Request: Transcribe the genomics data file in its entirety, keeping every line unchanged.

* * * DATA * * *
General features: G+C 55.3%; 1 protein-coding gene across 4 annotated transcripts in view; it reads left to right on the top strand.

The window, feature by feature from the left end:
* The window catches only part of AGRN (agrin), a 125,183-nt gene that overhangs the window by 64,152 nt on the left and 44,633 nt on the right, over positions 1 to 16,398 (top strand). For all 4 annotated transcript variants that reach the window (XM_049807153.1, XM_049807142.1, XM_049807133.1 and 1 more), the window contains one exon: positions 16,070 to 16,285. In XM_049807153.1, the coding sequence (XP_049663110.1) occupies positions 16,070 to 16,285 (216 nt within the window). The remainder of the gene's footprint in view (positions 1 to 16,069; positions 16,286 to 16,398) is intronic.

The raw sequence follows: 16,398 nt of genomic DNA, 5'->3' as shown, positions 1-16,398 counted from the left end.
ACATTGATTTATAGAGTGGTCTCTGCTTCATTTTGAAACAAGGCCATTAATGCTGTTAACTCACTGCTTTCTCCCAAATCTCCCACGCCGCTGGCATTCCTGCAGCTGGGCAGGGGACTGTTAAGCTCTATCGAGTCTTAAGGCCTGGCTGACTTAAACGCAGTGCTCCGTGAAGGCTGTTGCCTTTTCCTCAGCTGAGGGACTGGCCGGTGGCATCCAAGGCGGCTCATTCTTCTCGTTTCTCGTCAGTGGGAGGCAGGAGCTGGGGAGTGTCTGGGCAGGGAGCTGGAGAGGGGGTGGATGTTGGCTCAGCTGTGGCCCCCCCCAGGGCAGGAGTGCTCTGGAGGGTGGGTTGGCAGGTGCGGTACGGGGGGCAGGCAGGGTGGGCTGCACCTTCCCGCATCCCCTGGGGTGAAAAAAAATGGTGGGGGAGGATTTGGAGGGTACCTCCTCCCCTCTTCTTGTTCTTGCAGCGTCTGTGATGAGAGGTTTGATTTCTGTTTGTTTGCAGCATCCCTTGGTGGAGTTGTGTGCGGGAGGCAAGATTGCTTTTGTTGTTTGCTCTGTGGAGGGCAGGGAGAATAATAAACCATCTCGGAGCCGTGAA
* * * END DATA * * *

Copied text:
General features: G+C 55.3%; 1 protein-coding gene across 4 annotated transcripts in view; it reads left to right on the top strand.

The window, feature by feature from the left end:
* The window catches only part of AGRN (agrin), a 125,183-nt gene that overhangs the window by 64,152 nt on the left and 44,633 nt on the right, over positions 1 to 16,398 (top strand). For all 4 annotated transcript variants that reach the window (XM_049807153.1, XM_049807142.1, XM_049807133.1 and 1 more), the window contains one exon: positions 16,070 to 16,285. In XM_049807153.1, the coding sequence (XP_049663110.1) occupies positions 16,070 to 16,285 (216 nt within the window). The remainder of the gene's footprint in view (positions 1 to 16,069; positions 16,286 to 16,398) is intronic.

The raw sequence follows: 16,398 nt of genomic DNA, 5'->3' as shown, positions 1-16,398 counted from the left end.
ACATTGATTTATAGAGTGGTCTCTGCTTCATTTTGAAACAAGGCCATTAATGCTGTTAACTCACTGCTTTCTCCCAAATCTCCCACGCCGCTGGCATTCCTGCAGCTGGGCAGGGGACTGTTAAGCTCTATCGAGTCTTAAGGCCTGGCTGACTTAAACGCAGTGCTCCGTGAAGGCTGTTGCCTTTTCCTCAGCTGAGGGACTGGCCGGTGGCATCCAAGGCGGCTCATTCTTCTCGTTTCTCGTCAGTGGGAGGCAGGAGCTGGGGAGTGTCTGGGCAGGGAGCTGGAGAGGGGGTGGATGTTGGCTCAGCTGTGGCCCCCCCCAGGGCAGGAGTGCTCTGGAGGGTGGGTTGGCAGGTGCGGTACGGGGGGCAGGCAGGGTGGGCTGCACCTTCCCGCATCCCCTGGGGTGAAAAAAAATGGTGGGGGAGGATTTGGAGGGTACCTCCTCCCCTCTTCTTGTTCTTGCAGCGTCTGTGATGAGAGGTTTGATTTCTGTTTGTTTGCAGCATCCCTTGGTGGAGTTGTGTGCGGGAGGCAAGATTGCTTTTGTTGTTTGCTCTGTGGAGGGCAGGGAGAATAATAAACCATCTCGGAGCCGTGAA